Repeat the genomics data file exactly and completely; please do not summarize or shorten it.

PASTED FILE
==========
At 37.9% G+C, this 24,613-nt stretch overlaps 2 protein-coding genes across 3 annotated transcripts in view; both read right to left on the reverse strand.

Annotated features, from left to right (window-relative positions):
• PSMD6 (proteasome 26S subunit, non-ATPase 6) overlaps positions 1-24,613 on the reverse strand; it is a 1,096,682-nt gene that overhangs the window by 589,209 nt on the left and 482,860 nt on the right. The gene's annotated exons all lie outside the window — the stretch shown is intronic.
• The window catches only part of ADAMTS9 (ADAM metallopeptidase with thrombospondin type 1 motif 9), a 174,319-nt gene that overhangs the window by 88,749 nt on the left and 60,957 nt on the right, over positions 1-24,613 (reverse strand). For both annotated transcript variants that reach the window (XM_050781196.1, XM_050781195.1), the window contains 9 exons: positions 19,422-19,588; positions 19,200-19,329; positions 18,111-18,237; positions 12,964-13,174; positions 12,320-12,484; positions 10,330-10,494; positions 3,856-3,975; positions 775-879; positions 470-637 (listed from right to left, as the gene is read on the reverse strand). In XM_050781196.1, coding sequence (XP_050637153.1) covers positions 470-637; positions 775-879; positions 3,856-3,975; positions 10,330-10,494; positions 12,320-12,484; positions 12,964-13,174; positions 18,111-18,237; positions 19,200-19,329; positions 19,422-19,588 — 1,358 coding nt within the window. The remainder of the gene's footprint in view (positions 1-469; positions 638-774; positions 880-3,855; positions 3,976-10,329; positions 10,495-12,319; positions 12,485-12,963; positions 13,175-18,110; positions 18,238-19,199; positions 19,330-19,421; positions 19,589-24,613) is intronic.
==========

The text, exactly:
At 37.9% G+C, this 24,613-nt stretch overlaps 2 protein-coding genes across 3 annotated transcripts in view; both read right to left on the reverse strand.

Annotated features, from left to right (window-relative positions):
• PSMD6 (proteasome 26S subunit, non-ATPase 6) overlaps positions 1-24,613 on the reverse strand; it is a 1,096,682-nt gene that overhangs the window by 589,209 nt on the left and 482,860 nt on the right. The gene's annotated exons all lie outside the window — the stretch shown is intronic.
• The window catches only part of ADAMTS9 (ADAM metallopeptidase with thrombospondin type 1 motif 9), a 174,319-nt gene that overhangs the window by 88,749 nt on the left and 60,957 nt on the right, over positions 1-24,613 (reverse strand). For both annotated transcript variants that reach the window (XM_050781196.1, XM_050781195.1), the window contains 9 exons: positions 19,422-19,588; positions 19,200-19,329; positions 18,111-18,237; positions 12,964-13,174; positions 12,320-12,484; positions 10,330-10,494; positions 3,856-3,975; positions 775-879; positions 470-637 (listed from right to left, as the gene is read on the reverse strand). In XM_050781196.1, coding sequence (XP_050637153.1) covers positions 470-637; positions 775-879; positions 3,856-3,975; positions 10,330-10,494; positions 12,320-12,484; positions 12,964-13,174; positions 18,111-18,237; positions 19,200-19,329; positions 19,422-19,588 — 1,358 coding nt within the window. The remainder of the gene's footprint in view (positions 1-469; positions 638-774; positions 880-3,855; positions 3,976-10,329; positions 10,495-12,319; positions 12,485-12,963; positions 13,175-18,110; positions 18,238-19,199; positions 19,330-19,421; positions 19,589-24,613) is intronic.